Blog: Leonie BarrieLatest supply chain leaders?

Leonie Barrie | 5 June 2017

Swedish fast-fashion retailer H&M, Zara brand owner Inditex, and sportswear giant Nike are not only among the world's leading brands, they also have some of the best supply chains too, according to a new review. The latest 'Supply Chain Top 25 for 2017' ranking from technology research firm Gartner puts Inditex at number three, while H&M and Nike make the number five and number eight slots respectively.

While all retailers appear at risk of losing some market share to online giant Amazon, analysts suggest some are more immune than others. A recent report identifies a number of "super stocks" that are "more un-Amazonable" – including luxury goods firms and deep-discount companies.

Digitalisation was a buzz-word at the recent Texprocess apparel technology trade show in Frankfurt, Germany, with new tools allowing data to flow seamlessly from digital design and development all the way through the supply chain to help garment manufacturers cut costs, improve quality,increase productivity, speed time-to-market, reduce waste and stay competitive.

Separately, the stark message from a recent US technology conference was that manufacturers need to embrace digitalisation and completely change the way they sell and produce products if they are to survive.

Visibility of the entire supply chain is the building block to both short and long-term progress in sustainability and ethical trade, according to Tara Luckman, fabric and sustainability manager at online apparel retailer Asos. "All roads lead to transparency. If our practices in the fashion industry are not good enough to tell our customers about, then they're just not good enough."

And Marks & Spencer is teaming up with Oxfam to gain a deeper understanding of the link between sourcing practices and human rights impacts in India – and will also disclose raw material supplier details as part of a new Plan A 2025 eco and ethical programme.

Cambodia's garment industry could be ramping up its use of subcontractors as new figures show exports continued to grow at a solid pace in 2016 but the number of factories and workers declined.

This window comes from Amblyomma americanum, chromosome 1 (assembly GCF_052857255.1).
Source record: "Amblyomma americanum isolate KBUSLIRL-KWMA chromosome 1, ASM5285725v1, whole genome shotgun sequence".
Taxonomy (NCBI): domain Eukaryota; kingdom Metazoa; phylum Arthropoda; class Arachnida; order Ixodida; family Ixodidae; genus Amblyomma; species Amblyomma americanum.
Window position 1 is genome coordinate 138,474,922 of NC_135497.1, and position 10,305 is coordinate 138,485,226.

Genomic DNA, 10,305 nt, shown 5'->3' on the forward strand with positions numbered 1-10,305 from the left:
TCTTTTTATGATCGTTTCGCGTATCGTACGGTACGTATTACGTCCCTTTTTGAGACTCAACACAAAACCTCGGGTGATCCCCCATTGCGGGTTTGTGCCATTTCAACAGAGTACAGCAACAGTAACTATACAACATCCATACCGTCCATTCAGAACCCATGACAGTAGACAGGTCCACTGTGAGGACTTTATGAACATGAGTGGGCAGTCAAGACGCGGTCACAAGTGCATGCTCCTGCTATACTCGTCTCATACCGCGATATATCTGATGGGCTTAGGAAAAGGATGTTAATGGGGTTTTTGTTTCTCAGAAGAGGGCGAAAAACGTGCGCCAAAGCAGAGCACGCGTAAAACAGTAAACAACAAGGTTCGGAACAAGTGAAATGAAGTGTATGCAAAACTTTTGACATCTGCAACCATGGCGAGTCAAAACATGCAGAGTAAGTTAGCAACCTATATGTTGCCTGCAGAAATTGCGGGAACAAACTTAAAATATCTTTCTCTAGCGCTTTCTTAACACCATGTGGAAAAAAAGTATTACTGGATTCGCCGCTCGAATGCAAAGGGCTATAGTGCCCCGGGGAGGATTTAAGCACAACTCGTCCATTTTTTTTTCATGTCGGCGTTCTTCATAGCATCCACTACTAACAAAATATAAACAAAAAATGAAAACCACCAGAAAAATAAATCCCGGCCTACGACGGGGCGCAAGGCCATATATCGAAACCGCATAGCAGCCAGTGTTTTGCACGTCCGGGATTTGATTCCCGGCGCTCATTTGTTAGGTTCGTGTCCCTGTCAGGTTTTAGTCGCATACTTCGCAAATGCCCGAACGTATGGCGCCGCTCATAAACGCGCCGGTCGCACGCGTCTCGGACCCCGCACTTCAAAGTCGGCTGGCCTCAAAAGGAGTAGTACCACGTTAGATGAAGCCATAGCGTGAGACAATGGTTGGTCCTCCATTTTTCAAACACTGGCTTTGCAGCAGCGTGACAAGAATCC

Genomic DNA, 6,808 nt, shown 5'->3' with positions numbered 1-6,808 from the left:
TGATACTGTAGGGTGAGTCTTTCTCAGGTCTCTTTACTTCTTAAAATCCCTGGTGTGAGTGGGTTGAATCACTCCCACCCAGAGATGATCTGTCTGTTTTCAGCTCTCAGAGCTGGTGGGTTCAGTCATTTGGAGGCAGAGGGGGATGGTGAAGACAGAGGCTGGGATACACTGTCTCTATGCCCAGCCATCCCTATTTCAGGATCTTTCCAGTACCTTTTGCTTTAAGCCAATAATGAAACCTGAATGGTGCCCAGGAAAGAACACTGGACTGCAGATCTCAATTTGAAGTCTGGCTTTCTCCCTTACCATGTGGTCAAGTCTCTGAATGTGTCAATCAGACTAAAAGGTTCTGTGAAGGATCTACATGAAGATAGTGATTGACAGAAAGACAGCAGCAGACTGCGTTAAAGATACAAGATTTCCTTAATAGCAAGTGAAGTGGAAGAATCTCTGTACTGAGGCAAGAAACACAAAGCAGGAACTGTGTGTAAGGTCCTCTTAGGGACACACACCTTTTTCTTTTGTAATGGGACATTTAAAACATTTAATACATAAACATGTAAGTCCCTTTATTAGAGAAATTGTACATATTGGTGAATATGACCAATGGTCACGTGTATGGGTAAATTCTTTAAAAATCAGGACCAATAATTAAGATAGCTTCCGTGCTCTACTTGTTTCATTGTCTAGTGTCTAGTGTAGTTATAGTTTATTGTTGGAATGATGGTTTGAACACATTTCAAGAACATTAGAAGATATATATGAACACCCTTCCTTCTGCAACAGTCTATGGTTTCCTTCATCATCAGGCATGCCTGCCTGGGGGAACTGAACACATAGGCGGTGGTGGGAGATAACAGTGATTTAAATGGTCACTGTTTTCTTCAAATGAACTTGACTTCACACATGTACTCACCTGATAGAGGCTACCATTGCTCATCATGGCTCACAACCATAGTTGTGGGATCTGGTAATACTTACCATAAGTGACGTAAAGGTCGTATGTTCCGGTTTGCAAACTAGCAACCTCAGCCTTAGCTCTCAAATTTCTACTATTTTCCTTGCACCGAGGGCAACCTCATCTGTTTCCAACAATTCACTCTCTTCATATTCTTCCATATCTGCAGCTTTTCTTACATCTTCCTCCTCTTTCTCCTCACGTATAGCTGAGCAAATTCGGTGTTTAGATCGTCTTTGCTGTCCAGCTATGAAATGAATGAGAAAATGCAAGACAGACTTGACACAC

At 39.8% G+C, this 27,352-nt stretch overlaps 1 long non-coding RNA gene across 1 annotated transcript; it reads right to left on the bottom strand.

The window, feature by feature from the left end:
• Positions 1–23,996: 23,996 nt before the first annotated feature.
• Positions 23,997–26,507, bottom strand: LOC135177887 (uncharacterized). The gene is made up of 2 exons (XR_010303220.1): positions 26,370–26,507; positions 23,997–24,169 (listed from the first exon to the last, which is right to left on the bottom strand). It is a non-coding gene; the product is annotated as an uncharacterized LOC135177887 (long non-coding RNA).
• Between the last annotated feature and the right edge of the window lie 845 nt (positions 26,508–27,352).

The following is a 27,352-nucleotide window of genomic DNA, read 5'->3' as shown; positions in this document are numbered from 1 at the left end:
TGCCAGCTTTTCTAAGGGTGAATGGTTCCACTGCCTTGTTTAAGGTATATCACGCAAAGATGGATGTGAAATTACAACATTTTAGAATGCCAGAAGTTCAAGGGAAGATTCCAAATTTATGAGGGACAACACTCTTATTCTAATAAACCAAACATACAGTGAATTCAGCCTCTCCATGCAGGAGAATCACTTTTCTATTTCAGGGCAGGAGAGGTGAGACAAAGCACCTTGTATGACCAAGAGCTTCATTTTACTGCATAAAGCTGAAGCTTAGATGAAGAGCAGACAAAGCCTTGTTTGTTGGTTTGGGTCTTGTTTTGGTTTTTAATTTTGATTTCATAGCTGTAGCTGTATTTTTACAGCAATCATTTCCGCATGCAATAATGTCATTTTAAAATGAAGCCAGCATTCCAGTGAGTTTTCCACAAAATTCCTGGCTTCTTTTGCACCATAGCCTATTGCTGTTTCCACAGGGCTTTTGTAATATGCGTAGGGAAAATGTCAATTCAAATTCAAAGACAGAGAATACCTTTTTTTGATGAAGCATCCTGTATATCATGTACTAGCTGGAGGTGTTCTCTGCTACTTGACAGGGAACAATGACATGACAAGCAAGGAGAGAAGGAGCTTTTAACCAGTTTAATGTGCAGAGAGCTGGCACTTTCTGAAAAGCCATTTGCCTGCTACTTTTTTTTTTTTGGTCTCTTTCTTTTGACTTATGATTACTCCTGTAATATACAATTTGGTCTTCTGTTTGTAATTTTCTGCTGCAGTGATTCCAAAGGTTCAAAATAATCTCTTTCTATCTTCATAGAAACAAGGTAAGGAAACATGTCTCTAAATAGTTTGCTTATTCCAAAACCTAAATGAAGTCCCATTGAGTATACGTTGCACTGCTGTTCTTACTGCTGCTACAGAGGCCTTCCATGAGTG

And the World Bank has committed US$100m financing to help Bangladesh diversify its exports in labour and skill-intensive industries beyond the garment sector and create more and better jobs.

Despite earlier threats of chaos, something resembling sanity seemed to hit most of the world's major trading nations during May. In the US, Trump's team made some sensible announcements; and claims of the EU’s imminent collapse now look unlikely.

But just when things appeared to be getting better for Central America, the proposed US Border Adjustment Tax and possible changes to the Dominican Republic-Central American Free Trade Agreement (DR-CAFTA) are unnerving maquilas.

Despite growth in cotton stocks and production outside of China, the world's largest user of the fibre, international cotton prices remain high – and forecasts have been raised for 2017-18.

May proved to be another difficult month for the handful of US apparel retailers still reporting their monthly comparable sales figures, with all but one recording a decline.

And retailers should continue to invest in plus-size clothing, as research finds that one in every five pounds spent in the UK on womenswear this year will be spent on plus-size garments.

Meanwhile, in other news, luxury lifestyle brand Michael Kors is to close up to 125 stores after plunging to a Q4 loss; The Zero Discharge of Hazardous Chemicals (ZDHC) foundation has launched the Chemical Module of its ZDHC Gateway online portal; the CEO of Levi Strauss has joined the chorus of disapproval at the US withdrawal from the Paris Climate Accord; and new US legislation proposes adding some footwear to the Generalized System of Preferences (GSP) programme.

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